It's not just puppy love
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They gaze up at you with their big doleful eyes and your heart melts, repeatedly. You are not unique in adoring your fluffy canine friend and this isn’t just puppy love, far from it, dogs really are man’s best friend. Frederik II, King of Prussia, is first recognised as having uttered the comment in relation to one of his Italian greyhounds, although Ogden Nash, the New York born poet is credited with originally coining the phrase .
Admittedly few humans can resist the perfect proportions of a puppy. Their gorgeous heart shaped faces, chubby bodies, little tails, eager leaps, boundless energy, high pitched squeals and effusing affection – but most of us ‘dogaholics’ are in it for the long haul. The majority of dog owners will acknowledge that before long you are merrily pandering to their every lifelong need and desire. You look up and realise they are sapping up so much of your time, attention and money (they might even have taken over your bed, or caused your partner to be a tad jealous or feel neglected)…but you love them unconditionally, they’re worth it and utterly irreplaceable. Yet have you ever stopped to contemplate why your four legged buddy has such a powerful bond with you and truly rules your world?
The truth is it’s far more scientific than you might expect, there really is chemistry at work. When we gaze into our dog’s eyes and vice versa, oxytocin is released. The same powerful hormone which is also responsible for creating the unique rapport between mothers and their newborn babies . "Certainly, people who suggest their dog is part of the family are probably quite right," said Dr. Greg Nelson, Director of Surgery & Diagnostic Imaging at Central Veterinary Associates in Valley Stream, N.Y. "A dog is not merely a housed animal that accepts food from us and tries to cohabitate. Rather, they have a relationship more as a parent and child or peer to peer."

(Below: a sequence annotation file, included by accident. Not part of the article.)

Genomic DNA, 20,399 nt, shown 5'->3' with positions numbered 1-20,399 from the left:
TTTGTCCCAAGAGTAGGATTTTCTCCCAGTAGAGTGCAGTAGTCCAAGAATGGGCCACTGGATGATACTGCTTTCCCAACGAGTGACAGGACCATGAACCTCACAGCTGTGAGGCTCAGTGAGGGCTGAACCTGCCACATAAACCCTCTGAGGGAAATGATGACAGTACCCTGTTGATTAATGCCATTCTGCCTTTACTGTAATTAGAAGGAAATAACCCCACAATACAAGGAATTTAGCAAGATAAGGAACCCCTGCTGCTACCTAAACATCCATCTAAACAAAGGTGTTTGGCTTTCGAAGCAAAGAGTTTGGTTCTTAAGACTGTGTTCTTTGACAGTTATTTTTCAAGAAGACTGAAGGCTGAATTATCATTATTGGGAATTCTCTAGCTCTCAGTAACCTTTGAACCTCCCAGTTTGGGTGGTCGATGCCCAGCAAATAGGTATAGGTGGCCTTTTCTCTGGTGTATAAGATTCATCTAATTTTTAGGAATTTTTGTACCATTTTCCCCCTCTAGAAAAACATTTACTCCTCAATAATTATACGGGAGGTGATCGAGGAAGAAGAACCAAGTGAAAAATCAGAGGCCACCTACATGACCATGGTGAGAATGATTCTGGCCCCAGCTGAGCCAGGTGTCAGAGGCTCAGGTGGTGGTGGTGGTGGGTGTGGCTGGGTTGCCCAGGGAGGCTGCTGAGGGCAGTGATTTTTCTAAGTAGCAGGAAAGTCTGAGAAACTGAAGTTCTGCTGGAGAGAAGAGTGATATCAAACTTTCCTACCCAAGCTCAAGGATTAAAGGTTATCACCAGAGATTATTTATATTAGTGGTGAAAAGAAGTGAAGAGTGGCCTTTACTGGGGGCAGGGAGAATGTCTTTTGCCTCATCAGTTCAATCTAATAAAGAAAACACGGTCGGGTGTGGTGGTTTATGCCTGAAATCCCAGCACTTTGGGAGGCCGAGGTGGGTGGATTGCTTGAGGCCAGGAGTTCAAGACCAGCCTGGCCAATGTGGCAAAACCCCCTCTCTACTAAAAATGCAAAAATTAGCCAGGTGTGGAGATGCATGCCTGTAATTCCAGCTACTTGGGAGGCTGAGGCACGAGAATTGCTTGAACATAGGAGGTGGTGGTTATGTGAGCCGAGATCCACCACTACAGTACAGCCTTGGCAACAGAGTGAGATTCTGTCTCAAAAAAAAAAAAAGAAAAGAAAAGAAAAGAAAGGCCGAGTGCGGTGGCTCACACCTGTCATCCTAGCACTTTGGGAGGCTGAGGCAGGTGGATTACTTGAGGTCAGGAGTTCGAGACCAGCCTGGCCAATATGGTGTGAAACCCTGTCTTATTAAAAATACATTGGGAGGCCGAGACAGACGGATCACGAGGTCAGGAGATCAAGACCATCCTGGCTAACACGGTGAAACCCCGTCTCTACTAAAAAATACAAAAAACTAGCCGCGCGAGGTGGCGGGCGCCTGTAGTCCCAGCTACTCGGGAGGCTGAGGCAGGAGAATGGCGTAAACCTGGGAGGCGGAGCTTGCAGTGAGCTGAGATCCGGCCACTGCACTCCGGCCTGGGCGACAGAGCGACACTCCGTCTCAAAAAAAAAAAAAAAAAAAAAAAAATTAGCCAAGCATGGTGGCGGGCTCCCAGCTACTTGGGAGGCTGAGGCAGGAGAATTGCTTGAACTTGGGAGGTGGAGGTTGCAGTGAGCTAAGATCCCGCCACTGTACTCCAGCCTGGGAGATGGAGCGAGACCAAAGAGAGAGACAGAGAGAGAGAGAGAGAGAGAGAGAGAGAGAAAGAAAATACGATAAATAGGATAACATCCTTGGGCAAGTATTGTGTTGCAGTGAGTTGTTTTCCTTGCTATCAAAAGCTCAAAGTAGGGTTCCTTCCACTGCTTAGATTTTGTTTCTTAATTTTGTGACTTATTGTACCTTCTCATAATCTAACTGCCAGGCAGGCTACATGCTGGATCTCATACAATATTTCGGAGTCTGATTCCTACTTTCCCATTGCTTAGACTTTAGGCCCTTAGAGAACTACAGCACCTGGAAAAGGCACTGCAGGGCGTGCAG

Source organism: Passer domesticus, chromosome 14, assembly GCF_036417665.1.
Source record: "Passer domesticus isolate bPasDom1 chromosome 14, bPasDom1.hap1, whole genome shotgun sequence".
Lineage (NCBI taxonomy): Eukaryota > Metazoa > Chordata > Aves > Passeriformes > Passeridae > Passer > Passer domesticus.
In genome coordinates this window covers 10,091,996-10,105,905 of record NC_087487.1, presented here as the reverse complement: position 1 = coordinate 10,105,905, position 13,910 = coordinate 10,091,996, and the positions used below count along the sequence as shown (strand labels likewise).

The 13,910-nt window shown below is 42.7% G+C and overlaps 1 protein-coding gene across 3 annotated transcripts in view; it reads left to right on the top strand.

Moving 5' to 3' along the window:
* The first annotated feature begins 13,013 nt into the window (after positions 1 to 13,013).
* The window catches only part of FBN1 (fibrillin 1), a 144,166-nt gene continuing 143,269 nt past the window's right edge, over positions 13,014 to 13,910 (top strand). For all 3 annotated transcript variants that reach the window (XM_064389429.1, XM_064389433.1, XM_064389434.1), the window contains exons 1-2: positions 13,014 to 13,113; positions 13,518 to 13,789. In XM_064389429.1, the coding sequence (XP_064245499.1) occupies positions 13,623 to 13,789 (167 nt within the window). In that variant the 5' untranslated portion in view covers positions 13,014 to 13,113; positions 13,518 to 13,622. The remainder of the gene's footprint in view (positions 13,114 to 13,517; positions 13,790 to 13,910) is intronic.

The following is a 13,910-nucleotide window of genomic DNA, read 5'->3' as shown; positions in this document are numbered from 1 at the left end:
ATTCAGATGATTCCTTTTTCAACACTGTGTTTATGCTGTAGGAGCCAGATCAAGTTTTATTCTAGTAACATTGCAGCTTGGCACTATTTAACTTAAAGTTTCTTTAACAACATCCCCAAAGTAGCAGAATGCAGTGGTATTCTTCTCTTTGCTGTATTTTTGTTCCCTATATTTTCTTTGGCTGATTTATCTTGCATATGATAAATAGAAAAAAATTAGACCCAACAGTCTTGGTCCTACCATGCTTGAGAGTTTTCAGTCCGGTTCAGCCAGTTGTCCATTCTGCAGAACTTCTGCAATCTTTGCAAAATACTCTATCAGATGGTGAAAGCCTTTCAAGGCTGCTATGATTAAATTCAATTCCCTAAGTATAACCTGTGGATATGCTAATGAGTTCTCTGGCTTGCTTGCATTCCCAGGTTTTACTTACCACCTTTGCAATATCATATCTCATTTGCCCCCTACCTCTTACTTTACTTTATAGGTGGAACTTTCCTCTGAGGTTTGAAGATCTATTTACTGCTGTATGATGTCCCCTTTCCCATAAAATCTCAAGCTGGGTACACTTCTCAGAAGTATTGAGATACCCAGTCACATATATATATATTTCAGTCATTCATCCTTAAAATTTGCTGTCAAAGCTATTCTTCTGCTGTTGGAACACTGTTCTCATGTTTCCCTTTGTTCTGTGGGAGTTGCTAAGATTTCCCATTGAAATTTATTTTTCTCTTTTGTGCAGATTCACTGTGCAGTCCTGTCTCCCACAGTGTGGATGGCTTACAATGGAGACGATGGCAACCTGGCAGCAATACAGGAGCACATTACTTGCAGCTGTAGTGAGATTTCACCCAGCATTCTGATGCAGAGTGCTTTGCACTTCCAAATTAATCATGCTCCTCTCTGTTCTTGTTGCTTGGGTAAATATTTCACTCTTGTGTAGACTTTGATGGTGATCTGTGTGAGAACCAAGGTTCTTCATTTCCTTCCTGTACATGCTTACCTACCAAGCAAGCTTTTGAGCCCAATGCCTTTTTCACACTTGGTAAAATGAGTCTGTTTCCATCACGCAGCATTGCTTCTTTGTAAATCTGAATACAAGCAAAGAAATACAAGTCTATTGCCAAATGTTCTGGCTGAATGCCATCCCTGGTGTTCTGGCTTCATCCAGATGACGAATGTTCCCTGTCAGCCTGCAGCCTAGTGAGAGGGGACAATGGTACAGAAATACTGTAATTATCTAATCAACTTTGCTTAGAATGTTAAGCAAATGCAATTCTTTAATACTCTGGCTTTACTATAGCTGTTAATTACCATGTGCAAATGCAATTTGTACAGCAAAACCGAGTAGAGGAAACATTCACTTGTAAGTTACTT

The healing power of animals has long been documented. The medical benefit of pets dates back more than 150 years according to Aubrey Fine, a Clinical Psychologist and Professor at California State Polytechnic University who has written books on the matter . In the 1980s one of the first studies was published which noted that heart attack patients who owned pets lived longer than those who didn’t. Whilst another early study confirmed that stroking a dog could also reduce blood pressure .
More recent studies have concentrated on the role of oxytocin. Rebecca Johnson, a nurse who heads up the Research Centre for Human/Animal Interaction at the University of Missouri College of Veterinary Medicine said "Oxytocin has some powerful effects for us in the body's ability to be in a state of readiness to heal, and also to grow new cells, so it predisposes us to an environment in our own bodies where we can be healthier."
In a recent study Japanese veterinary medical researchers from the Companion Animal Research Lab at Azabu University explored the biological reasons behind our unique relationship with canines. The team refer to dogs evolving to develop ‘human-unique social cognitive modes’ in the Journal Science. Coauthor Takefumi Kikusui told Live Science "We humans use eye gaze for affiliative communications, and are very much sensitive to eye contact." He and his team set out to prove that both gaze and oxytocin could be playing a pivotal role in enabling dogs to identify individual humans and develop relationships with them. Sure enough, the more intensely humans and canines gazed into each other’s eyes the greater the surge in oxytocin release. The team concluded that it explains the evolution of man’s relationship with the domestic dog, with oxytocin reinforcing positive social cues and inducing trust and closeness, although interestingly their wolf cousins do not display the same results previous trials have revealed.
It’s no longer such a mystery, there really is canine magic at work.